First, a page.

How do you read yours?

Although I am not a huge fan of the term (and have tried hard to think of a cute alternative to no avail) I am definitely a mood reader – I always choose my next book based on how I am feeling at that very moment in time.  I remain bewildered by those who plan their “to read” list months in advance then work through it methodically one by one, as in my mind this limits the potential for that incredible, life-affirming buzz when you pick exactly the right book at exactly the right time for you.  I also credit the fact I devour so many brilliant novels to this approach, as my heart and mind unite to choose something my subconscious knows will hit the spot at that very moment.  I have read some incredible books recently and below is a quick round up of the ones I’ve loved best.

Imagine if every New Year’s Eve at midnight you time-travelled to a different year of your life: from 19 to 90, you never know where you will end up next or at what point in your existence you will be.  This is the concept behind The Rearranged Life of Oona Lockhart, a brilliantly delivered novel that sees our heroine learning to cope with living each year out of order.  It sounds like it should be a car crash in terms of structuring a novel, but Montimore delivers an incredibly addictive, moving and heart-warming story with great finesse. From relationships that finish before they start, to friends who turn out to be family, this book reminds us that no matter how we live our lives, we grow from every experience and are stronger when we learn to take nothing for granted.  Definitely one of my favourite reads of the last few months, I would wholeheartedly recommend it. 

The Island of Missing Trees by Elif Sharak is what can only be called a masterpiece and has promptly lodged itself in my top 5 books of all time. This is the story of 2 Cypriot teenagers who fall in love in the 1970s despite their differing backgrounds – Kostas is Greek and Christian and Defne is Turkish and Muslim.  Decades later in London, their 16 year old daughter Ada is struggling to come to terms with losing her mother, battling her own grief and that of her father.  She knows nothing of her Cypriot roots or of the trauma in her parent’s past, until her estranged aunt arrives, changing her life for good.  I have no words to describe how beautifully written this story is, in language that is so lyrical and evocative it lifted my literary soul to a higher plane.  Most poignant of all is the way Sharak intertwines the natural world into the lives of the humans she portrays.  I was left speechless (which is incredibly rare) and wish I had the money to buy everyone I know their own copy.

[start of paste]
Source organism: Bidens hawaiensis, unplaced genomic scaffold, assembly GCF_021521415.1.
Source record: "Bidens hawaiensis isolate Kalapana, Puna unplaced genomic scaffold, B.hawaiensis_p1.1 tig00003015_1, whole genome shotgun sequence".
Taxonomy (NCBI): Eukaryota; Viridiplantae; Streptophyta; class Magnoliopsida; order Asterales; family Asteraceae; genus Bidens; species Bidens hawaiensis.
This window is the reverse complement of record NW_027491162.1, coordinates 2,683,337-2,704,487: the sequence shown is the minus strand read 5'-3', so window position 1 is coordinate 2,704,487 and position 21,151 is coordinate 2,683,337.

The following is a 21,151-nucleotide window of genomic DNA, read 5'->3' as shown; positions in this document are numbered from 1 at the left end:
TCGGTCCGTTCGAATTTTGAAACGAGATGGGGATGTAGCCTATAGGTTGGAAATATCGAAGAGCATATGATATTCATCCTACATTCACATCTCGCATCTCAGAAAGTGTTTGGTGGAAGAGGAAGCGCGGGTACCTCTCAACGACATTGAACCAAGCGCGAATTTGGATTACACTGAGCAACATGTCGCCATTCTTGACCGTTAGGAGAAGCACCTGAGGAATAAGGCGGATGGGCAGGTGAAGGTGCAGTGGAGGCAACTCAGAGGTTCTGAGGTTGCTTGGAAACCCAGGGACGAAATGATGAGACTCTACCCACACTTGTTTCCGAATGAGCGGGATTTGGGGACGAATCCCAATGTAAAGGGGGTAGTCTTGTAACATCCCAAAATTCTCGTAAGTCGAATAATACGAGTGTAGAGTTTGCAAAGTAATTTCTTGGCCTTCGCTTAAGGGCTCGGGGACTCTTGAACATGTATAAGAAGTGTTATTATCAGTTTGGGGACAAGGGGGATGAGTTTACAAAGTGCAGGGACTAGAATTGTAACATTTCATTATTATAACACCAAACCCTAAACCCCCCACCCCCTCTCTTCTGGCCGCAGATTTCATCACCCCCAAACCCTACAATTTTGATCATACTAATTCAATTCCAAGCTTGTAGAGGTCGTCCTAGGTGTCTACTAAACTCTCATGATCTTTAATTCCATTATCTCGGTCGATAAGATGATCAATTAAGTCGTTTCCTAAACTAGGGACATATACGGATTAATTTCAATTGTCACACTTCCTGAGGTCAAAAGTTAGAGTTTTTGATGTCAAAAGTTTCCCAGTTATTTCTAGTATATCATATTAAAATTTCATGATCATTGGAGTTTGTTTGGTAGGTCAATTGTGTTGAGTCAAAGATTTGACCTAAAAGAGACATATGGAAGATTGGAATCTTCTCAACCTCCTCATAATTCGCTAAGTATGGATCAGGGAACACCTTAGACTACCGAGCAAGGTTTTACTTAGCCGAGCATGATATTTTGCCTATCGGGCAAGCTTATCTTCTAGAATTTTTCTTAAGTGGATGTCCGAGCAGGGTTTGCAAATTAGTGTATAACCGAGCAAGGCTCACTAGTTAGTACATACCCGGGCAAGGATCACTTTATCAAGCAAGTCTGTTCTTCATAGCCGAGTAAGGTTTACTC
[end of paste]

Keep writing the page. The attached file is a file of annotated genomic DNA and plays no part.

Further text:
In contrast, Lady in Waiting by Anne Glenconner is the autobiography of a woman who has lived all of her life on the periphery of the royal family. I am not much of a royalist, if truth be told, but given the current jubilee celebrations it felt like an appropriate time to explore the world of stately superiority and all this entails.  Glenconner writes such engaging prose – something I already knew from reading one of her novels earlier this year – and the anecdotes come thick and fast.  From a childhood disrupted by the second world war to an adult life shaped by her marriage to a highly eccentric and unpredictably violent husband (and not to mention her role as lady in waiting to Princess Margaret), she has certainly been through many fascinating experiences and I was highly entertained by them all. As autobiographies go this is both compelling and eminently readable. 

So which one will you be buying, Bookaholics – maybe all 3?  Just don’t let them languish at the bottom of your TBR for too long and let me know what you think!

Author: Bookaholicbex

Book-nerd with a passion for all things literary. If only real life would stop getting in the way of reading...

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